Could the new tax bill allow repatriation of offshore funds at a lower tax rate? It is believed that US non-financial companies have almost $2 Trillion (yes, Trillion with a “T”) and 70% of that money is located overseas as US corporations structured companies and transactions to move income to lower tax regimes around the world. The new GOP tax plan has proposed a “mandatory 12% one-time tax on pre-existing foreign earnings” whether that money is repatriated to the United States or not.
Currently multi-national corporations pay taxes on foreign profits in the sovereignty where the profit is actually earned. A US company may establish a separate entity in a foreign tax sovereignty and structure transactions to ensure “profit” is realized within these offshore entities at the lower rate of that nations tax. If a US company earns profits abroad and repatriates them under the present system, they would pay roughly 35% in tax less any taxes paid to the sovereign entity.
One of the primary reasons to repatriate the money under the proposed new tax system would be to extinguish debt. This would be attractive as the present deduction for interest paid on this debt may also be eliminated in the final version of the new plan. Therefore, the new plan purports to remove both the incentive to borrow capital in the US as well as to keep earnings overseas. The “modernized” US tax code would purportedly create a new wave of investment and opportunity as the United States becomes an attractive source of capital as well as earnings.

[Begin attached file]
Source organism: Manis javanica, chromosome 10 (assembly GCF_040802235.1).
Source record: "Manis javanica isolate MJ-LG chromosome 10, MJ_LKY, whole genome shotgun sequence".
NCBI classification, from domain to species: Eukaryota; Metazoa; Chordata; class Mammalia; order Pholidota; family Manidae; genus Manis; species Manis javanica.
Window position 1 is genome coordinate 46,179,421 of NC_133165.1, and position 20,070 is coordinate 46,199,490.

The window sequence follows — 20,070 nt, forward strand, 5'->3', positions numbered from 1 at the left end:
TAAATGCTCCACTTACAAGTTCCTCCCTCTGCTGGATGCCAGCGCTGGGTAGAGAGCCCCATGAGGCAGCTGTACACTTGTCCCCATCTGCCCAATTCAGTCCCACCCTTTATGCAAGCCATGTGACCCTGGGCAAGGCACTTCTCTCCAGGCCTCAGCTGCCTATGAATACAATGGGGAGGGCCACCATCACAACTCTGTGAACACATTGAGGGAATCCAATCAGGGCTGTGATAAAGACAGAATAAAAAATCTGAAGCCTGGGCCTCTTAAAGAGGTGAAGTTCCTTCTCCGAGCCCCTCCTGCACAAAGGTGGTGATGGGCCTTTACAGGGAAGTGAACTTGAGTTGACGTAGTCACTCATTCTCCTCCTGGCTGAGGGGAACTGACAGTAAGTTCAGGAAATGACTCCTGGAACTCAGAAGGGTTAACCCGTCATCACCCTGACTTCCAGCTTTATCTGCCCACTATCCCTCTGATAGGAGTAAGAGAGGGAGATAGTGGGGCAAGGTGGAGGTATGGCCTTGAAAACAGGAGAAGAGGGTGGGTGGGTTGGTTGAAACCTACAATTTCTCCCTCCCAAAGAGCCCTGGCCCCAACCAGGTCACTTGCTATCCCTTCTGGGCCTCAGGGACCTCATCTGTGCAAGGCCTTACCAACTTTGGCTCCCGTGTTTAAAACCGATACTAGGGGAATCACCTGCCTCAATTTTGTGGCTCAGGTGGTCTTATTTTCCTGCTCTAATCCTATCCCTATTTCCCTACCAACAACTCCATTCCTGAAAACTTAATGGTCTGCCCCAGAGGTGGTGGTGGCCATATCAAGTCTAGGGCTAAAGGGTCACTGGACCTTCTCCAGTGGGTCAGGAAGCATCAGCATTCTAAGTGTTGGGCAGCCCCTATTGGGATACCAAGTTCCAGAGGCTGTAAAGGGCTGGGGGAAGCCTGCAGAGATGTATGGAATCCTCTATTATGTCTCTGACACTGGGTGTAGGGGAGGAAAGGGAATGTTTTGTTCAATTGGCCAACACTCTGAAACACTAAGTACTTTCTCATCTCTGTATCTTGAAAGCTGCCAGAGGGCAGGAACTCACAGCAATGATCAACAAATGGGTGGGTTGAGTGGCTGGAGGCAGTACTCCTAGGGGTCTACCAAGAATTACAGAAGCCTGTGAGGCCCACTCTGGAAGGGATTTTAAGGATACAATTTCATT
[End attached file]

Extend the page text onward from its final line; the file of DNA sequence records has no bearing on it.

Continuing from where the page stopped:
If the new corporate tax laws allow repatriation of offshore funds companies will be required to assess not only the nature of their foreign corporate ownership but how they should restructure business transactions to minimize tax exposure while maintaining the highest returns upon the investment of capital.
Allen Barron is uniquely positioned to guide our clients through these changing and challenging times. Our integrated business, tax, legal and accounting services provide a much broader and more accurate insight into these challenges than any single practitioner. We analyze the impact of international business decisions upon every aspect of our client’s business and help to design internal processes and accounting systems which provide critical information to inform future decision making. If the new system would allow repatriation of offshore funds in exchange for a lower one-time tax of 12% or a 12.5% rate for those which are paid over 8 year installments businesses and corporate executives will face complex yet critical business decisions.
We invite you to contact us or call 866-631-3470 for a free consultation to discuss your cross-border entities, transactions and accounting systems and how Allen Barron can leverage economies of scale to provide more comprehensive and accurate insight and counsel while preserving critical operating capital.